The Importance of Learning Primitive Communication Methods When No Phone Will Work and the Internet is Crashed

If the grid crashes there are more ways to be left in the dark than you think.

We hear it all the time.  “Don’t worry about the Internet if the grid goes down.  The Internet was designed to survive thermonuclear war.”  Unfortunately, the original design of the Internet was based on conventional, hard-wire phone lines that were surprisingly resilient to catastrophic failures.  Today’s Internet is different.  It’s a swamp of wireless modems, ethernet cables and numerous other devices dependent on a stable infrastructure that is both complex and fragile.

And then there’s the cell phone argument.  It’s the idea that our cell phones will always work as long as we have a way to recharge the battery.  A small solar panel would certainly work as well as an AC converter attached to a 12 or 6-volt battery.  But here again, a complex and fragile network resides behind every transmission tower and wireless provider.  Your cell phone may be fully charged but the only thing that may still work is the flashlight feature.

Fortunately, there are some good, old-fashioned alternatives dating from thousands of years ago to a few decades.  Here are some of the highlights of what we’ll cover:

  • Morse code
  • Semaphore
  • Emergency Body signals
  • Ground signals
  • AM/FM radio
  • NOAA Weather Radios
  • Smoke signals
  • Gunfire
  • Walkie talkies
  • CB radio
  • Ham radio
  • Physical message boards

The list is long but a little preparation and something as simple as a copy of this article can give you a good reference point for alternative means of communication.  Depending on your ambition you can learn and practice some or all of these communication methods.  If there’s one skill you should take the time to learn it’s knowing how to send and receive Morse code.

Morse Code 

Morse Code was developed by Samuel Morse in the 1830’s.  His rhythmic system of dots and dashes represented the first communication platform that could quickly transmit messages over great distances using a series of audible dots and dashes transmitted by wire and eventually, wireless radio transmissions.  The dots had a short duration and the dashes a longer duration. The code was also transmitted visually with a flashing light defining dots and dashes depending on the duration of the individual light flashes.  This approach was used by naval ships to avoid any interception of transmitted signals.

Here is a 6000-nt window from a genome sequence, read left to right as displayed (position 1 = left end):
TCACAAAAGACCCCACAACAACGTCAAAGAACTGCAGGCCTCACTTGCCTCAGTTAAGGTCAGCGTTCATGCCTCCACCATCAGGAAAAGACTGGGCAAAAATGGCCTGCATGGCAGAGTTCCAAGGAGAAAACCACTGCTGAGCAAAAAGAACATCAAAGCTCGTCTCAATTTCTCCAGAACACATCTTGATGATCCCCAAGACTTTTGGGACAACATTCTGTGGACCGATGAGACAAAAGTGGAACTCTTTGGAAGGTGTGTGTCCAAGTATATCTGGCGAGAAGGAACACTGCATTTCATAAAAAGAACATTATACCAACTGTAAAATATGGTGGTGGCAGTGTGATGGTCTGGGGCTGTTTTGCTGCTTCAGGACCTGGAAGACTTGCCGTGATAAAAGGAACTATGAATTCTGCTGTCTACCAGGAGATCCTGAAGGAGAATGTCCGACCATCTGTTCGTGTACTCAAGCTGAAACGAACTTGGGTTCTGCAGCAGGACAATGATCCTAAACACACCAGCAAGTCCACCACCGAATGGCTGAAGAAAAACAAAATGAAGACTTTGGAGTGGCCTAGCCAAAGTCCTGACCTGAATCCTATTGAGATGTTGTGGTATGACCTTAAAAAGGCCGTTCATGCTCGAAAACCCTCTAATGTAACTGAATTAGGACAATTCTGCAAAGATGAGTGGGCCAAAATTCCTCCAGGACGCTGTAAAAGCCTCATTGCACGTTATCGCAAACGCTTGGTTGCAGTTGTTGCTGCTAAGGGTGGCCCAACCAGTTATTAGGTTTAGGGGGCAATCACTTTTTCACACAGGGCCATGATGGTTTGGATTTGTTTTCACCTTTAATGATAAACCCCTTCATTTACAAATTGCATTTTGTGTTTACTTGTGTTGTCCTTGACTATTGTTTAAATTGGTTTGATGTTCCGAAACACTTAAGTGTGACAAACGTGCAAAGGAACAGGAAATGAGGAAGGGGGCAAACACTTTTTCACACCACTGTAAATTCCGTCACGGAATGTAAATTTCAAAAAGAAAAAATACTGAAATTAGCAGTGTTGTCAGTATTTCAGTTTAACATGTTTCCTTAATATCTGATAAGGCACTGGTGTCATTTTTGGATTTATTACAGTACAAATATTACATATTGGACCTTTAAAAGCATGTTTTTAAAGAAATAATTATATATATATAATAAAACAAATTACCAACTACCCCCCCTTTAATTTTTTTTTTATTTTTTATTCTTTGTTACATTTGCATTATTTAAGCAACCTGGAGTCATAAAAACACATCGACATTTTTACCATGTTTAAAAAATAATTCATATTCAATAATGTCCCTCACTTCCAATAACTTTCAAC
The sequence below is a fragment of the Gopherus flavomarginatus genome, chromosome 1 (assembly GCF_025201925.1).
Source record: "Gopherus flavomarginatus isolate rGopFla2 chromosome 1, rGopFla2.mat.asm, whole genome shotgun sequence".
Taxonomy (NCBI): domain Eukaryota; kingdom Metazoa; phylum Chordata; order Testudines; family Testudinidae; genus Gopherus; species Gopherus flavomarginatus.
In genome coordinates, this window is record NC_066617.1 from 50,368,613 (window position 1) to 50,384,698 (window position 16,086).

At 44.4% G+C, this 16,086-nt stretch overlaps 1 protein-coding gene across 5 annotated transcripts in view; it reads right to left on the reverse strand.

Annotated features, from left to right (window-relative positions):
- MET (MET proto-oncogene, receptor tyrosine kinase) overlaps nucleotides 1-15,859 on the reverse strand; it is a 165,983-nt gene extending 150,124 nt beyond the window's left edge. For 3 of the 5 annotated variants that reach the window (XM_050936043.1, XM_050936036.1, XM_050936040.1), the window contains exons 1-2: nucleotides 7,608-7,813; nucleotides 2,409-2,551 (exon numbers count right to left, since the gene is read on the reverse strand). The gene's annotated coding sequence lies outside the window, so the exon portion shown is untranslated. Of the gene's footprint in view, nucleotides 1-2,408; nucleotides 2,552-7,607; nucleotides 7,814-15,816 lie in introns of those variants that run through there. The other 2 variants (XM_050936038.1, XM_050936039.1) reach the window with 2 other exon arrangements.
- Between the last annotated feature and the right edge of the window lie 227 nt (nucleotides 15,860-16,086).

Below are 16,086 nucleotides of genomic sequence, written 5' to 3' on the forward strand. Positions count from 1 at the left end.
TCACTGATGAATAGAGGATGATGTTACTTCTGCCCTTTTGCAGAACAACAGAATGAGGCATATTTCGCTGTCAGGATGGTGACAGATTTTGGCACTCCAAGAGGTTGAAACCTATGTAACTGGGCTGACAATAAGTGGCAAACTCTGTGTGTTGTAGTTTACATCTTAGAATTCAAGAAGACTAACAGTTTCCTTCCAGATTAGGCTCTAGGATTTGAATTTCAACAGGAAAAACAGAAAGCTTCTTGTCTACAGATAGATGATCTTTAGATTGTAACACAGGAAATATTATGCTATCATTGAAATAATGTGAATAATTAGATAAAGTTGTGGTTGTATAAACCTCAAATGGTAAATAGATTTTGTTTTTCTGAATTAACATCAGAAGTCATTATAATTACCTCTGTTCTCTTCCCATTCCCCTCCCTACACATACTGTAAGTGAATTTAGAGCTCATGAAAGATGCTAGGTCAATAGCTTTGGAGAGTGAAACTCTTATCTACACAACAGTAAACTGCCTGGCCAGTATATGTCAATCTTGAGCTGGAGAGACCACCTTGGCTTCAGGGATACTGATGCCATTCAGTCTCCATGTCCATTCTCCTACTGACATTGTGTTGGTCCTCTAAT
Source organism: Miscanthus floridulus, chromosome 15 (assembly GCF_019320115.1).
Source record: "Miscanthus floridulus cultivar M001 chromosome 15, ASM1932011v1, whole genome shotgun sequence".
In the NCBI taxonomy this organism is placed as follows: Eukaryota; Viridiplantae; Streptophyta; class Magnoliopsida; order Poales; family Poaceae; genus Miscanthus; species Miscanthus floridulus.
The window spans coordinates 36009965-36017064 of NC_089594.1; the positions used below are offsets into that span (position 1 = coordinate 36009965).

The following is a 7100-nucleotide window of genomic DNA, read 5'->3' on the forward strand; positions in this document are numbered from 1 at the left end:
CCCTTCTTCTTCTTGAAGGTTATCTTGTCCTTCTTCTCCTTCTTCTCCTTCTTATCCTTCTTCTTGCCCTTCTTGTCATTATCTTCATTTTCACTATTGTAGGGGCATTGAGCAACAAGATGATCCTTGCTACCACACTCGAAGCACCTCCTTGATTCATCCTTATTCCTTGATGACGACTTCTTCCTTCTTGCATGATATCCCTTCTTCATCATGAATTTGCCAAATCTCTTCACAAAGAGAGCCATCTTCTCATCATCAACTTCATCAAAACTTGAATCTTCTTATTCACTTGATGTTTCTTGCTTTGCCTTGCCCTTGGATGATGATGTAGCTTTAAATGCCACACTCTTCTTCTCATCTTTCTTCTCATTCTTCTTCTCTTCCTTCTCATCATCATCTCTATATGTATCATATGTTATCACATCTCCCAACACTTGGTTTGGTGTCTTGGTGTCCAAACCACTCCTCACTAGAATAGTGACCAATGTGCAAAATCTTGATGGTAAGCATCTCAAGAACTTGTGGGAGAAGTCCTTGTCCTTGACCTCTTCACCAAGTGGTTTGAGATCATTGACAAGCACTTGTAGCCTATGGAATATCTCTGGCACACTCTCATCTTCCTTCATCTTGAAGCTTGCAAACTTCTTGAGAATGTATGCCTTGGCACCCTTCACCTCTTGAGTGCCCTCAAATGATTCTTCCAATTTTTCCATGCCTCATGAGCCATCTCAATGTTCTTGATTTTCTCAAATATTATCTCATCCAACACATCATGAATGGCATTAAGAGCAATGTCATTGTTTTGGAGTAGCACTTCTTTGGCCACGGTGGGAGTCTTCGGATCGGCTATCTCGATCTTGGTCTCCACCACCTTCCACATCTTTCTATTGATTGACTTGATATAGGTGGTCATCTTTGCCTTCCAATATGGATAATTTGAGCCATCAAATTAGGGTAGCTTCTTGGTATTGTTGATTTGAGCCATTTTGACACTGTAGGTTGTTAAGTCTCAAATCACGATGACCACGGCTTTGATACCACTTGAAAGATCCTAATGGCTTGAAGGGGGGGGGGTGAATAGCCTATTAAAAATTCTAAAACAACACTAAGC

You can buy inexpensive, practice telegraph keys that can help you to learn rhythmic Morse Code.  More sophisticated telegraphy keys are commonly used by Ham radio operators but there are primitive and common ways to effect sounds in Morse Code.  They include:

Audible Options for Morse Code

  • A car horn with the code durations determined by the length of time pressure is applied to the horn.
  • An air horn used the same way
  • Drumbeats on a hollow log or drum with deep, bass notes as dashes and higher notes serving as dots.

Visual Options for Morse Code

  • A flashlight. Some flashlights like the standard issue Boy Scout flashlight actually have a button to allow you to easily manage the duration of the flash.
  • Car headlights can also be used to transmit a Morse Code message.
  • House lights that are switched on an off can communicate with distant neighbors late into the night or the dark, bitter cold of winter.
  • Signal mirrors are a standard addition to many survival kits and most have a hole drilled in the center to help you align reflected light to a specific target. This occurs when the dot of sunlight on your face aligns with the hole in the mirror as you look at your reflection on the backside of the mirror.

Morse Code 101

Here are the dots and dashes that align with letters of the alphabet and numbers.  It’s easier to learn than you think and certainly worth the time.  It can be fun as well when you and your friends or family learn it together.

Morse Code


Semaphore is a communication system that typically uses flags held in a certain position away from the body to define letters and numbers.  Flags are the common semaphore signal choice but even arms, paddles or anything that can be held to make the signal visible at a distance can be used.  There are 8 primary positions for each arm and the various combinations define both the alphabet and numerals 0 through 9.

Semaphore was the primary communication system prior to Morse Code but it was limited in term of its ability to communicate over long distances.  A solution was a continuing series of semaphore stations where the message was received and re-sent from visibly placed stations to stations over long distances.

Semaphore Signals

While any color or color combination can be used in an improvised situation there are standard colors used specifically for land and sea.  On land the color combination is blue and white sometimes called “The Papa flag,” while at sea the combination is yellow and red and is often referred to as “The Oscar flag.”

Emergency Body Signals